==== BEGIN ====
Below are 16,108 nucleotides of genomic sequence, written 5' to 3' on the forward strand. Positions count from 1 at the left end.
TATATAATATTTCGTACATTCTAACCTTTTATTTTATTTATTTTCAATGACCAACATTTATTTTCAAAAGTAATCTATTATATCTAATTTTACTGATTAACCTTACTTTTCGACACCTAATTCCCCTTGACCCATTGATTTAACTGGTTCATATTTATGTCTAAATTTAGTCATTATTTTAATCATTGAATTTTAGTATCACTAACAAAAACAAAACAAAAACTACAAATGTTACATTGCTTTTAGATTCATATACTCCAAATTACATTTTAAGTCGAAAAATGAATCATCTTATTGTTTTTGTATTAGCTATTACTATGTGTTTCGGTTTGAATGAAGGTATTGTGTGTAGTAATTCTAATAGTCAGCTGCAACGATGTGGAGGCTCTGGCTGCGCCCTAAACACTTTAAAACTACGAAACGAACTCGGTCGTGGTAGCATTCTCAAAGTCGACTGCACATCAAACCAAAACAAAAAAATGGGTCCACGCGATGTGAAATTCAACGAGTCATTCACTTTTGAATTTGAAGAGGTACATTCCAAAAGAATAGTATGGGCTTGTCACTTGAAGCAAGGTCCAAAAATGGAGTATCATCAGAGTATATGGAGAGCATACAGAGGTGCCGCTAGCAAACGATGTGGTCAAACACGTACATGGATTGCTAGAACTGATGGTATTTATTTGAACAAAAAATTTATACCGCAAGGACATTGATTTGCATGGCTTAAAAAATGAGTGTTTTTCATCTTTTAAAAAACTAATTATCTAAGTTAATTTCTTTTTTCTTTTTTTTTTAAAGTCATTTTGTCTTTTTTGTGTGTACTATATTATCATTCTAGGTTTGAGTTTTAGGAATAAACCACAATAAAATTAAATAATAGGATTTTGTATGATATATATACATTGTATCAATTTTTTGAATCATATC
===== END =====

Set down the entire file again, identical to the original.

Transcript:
Below are 16,108 nucleotides of genomic sequence, written 5' to 3' on the forward strand. Positions count from 1 at the left end.
TATATAATATTTCGTACATTCTAACCTTTTATTTTATTTATTTTCAATGACCAACATTTATTTTCAAAAGTAATCTATTATATCTAATTTTACTGATTAACCTTACTTTTCGACACCTAATTCCCCTTGACCCATTGATTTAACTGGTTCATATTTATGTCTAAATTTAGTCATTATTTTAATCATTGAATTTTAGTATCACTAACAAAAACAAAACAAAAACTACAAATGTTACATTGCTTTTAGATTCATATACTCCAAATTACATTTTAAGTCGAAAAATGAATCATCTTATTGTTTTTGTATTAGCTATTACTATGTGTTTCGGTTTGAATGAAGGTATTGTGTGTAGTAATTCTAATAGTCAGCTGCAACGATGTGGAGGCTCTGGCTGCGCCCTAAACACTTTAAAACTACGAAACGAACTCGGTCGTGGTAGCATTCTCAAAGTCGACTGCACATCAAACCAAAACAAAAAAATGGGTCCACGCGATGTGAAATTCAACGAGTCATTCACTTTTGAATTTGAAGAGGTACATTCCAAAAGAATAGTATGGGCTTGTCACTTGAAGCAAGGTCCAAAAATGGAGTATCATCAGAGTATATGGAGAGCATACAGAGGTGCCGCTAGCAAACGATGTGGTCAAACACGTACATGGATTGCTAGAACTGATGGTATTTATTTGAACAAAAAATTTATACCGCAAGGACATTGATTTGCATGGCTTAAAAAATGAGTGTTTTTCATCTTTTAAAAAACTAATTATCTAAGTTAATTTCTTTTTTCTTTTTTTTTTAAAGTCATTTTGTCTTTTTTGTGTGTACTATATTATCATTCTAGGTTTGAGTTTTAGGAATAAACCACAATAAAATTAAATAATAGGATTTTGTATGATATATATACATTGTATCAATTTTTTGAATCATATC